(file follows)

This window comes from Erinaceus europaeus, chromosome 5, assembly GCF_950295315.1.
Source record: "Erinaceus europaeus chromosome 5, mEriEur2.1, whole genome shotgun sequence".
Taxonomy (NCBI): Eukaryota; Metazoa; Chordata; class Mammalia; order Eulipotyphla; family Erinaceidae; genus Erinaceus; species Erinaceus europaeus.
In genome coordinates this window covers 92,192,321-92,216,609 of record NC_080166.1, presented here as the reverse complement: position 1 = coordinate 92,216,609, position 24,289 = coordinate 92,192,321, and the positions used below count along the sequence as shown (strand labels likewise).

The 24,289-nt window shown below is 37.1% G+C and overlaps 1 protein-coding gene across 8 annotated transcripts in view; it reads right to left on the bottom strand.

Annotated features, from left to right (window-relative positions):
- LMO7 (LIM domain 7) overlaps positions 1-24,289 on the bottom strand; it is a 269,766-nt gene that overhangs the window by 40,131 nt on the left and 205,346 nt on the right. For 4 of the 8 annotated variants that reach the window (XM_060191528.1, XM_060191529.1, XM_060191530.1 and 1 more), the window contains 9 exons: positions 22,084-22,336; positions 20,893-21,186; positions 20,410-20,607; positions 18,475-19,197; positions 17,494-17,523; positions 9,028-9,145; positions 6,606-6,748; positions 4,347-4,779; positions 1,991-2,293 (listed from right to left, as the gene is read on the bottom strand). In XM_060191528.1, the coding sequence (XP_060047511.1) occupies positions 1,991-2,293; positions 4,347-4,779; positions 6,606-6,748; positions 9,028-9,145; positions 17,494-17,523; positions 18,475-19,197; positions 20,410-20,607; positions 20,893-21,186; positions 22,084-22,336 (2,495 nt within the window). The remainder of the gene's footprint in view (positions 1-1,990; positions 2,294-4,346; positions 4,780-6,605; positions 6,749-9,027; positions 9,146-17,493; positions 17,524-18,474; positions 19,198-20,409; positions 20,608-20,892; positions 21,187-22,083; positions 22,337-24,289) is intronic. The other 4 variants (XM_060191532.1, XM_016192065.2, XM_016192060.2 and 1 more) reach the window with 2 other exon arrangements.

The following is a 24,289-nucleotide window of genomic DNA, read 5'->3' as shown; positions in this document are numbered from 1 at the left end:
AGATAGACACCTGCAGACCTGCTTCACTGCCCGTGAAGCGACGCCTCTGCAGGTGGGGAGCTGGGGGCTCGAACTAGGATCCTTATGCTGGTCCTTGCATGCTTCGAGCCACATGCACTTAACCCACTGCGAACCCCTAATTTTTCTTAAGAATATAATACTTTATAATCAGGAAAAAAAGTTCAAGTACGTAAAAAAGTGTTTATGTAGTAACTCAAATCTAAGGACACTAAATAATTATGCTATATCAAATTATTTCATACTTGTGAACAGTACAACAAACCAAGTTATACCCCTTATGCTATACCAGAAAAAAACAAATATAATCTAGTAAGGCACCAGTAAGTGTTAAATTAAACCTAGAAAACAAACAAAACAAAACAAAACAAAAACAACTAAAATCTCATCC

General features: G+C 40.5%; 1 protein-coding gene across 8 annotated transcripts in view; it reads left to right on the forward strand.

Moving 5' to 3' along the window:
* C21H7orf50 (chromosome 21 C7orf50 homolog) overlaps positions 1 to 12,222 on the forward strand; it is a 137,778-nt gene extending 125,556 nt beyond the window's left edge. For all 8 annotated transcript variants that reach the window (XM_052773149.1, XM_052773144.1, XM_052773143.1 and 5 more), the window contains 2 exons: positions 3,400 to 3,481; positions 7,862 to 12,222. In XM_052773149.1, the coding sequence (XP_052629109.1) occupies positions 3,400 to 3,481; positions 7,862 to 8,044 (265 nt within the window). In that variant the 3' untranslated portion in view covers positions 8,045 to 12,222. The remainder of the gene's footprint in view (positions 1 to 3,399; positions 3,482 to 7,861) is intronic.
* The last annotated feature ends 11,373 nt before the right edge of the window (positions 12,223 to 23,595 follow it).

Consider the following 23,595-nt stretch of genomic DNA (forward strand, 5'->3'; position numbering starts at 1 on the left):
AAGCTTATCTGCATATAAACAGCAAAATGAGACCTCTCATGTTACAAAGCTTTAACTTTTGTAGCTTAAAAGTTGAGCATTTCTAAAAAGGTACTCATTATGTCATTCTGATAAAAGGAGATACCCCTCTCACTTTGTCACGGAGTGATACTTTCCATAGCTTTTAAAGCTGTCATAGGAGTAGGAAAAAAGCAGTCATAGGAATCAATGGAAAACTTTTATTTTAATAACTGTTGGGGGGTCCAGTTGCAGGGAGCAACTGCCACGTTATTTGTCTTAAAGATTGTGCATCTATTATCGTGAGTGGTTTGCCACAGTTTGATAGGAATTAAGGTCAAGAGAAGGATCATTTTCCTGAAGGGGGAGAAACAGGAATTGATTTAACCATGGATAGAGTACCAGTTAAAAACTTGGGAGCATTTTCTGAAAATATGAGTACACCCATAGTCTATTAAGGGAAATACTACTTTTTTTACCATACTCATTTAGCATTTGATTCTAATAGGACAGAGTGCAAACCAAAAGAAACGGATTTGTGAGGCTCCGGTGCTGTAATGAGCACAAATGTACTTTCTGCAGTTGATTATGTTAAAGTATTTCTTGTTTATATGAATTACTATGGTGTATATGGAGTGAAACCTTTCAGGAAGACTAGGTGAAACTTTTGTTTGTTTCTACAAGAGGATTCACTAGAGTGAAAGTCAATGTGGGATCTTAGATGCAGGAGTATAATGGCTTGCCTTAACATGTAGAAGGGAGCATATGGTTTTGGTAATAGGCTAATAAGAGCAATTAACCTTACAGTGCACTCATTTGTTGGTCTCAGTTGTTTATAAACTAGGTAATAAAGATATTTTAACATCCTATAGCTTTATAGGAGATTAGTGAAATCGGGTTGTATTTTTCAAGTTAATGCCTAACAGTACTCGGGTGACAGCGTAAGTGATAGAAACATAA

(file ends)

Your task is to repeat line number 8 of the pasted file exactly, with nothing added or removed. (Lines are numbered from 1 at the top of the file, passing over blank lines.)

The following is a 24,289-nucleotide window of genomic DNA, read 5'->3' as shown; positions in this document are numbered from 1 at the left end: